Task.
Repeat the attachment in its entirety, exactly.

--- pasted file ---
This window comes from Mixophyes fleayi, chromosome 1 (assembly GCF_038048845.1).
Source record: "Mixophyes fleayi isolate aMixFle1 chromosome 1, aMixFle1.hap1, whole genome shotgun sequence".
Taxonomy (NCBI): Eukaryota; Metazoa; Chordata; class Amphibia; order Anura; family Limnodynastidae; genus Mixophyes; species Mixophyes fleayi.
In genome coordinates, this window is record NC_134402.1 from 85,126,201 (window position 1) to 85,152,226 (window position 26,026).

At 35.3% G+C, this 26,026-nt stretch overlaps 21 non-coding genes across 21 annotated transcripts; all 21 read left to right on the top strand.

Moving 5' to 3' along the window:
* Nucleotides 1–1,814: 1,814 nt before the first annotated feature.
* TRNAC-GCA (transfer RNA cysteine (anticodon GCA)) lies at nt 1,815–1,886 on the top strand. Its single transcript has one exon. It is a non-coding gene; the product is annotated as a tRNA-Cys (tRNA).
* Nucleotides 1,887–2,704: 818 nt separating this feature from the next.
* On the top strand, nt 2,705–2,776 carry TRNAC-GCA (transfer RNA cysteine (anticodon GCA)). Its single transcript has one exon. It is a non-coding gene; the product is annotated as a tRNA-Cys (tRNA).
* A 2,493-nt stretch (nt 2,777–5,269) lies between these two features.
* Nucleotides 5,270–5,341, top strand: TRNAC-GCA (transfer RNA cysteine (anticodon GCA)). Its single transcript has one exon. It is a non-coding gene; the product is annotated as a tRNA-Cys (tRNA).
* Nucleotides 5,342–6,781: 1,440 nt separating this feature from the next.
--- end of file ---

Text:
This window comes from Mixophyes fleayi, chromosome 1 (assembly GCF_038048845.1).
Source record: "Mixophyes fleayi isolate aMixFle1 chromosome 1, aMixFle1.hap1, whole genome shotgun sequence".
Taxonomy (NCBI): Eukaryota; Metazoa; Chordata; class Amphibia; order Anura; family Limnodynastidae; genus Mixophyes; species Mixophyes fleayi.
In genome coordinates, this window is record NC_134402.1 from 85,126,201 (window position 1) to 85,152,226 (window position 26,026).

At 35.3% G+C, this 26,026-nt stretch overlaps 21 non-coding genes across 21 annotated transcripts; all 21 read left to right on the top strand.

Moving 5' to 3' along the window:
* Nucleotides 1–1,814: 1,814 nt before the first annotated feature.
* TRNAC-GCA (transfer RNA cysteine (anticodon GCA)) lies at nt 1,815–1,886 on the top strand. Its single transcript has one exon. It is a non-coding gene; the product is annotated as a tRNA-Cys (tRNA).
* Nucleotides 1,887–2,704: 818 nt separating this feature from the next.
* On the top strand, nt 2,705–2,776 carry TRNAC-GCA (transfer RNA cysteine (anticodon GCA)). Its single transcript has one exon. It is a non-coding gene; the product is annotated as a tRNA-Cys (tRNA).
* A 2,493-nt stretch (nt 2,777–5,269) lies between these two features.
* Nucleotides 5,270–5,341, top strand: TRNAC-GCA (transfer RNA cysteine (anticodon GCA)). Its single transcript has one exon. It is a non-coding gene; the product is annotated as a tRNA-Cys (tRNA).
* Nucleotides 5,342–6,781: 1,440 nt separating this feature from the next.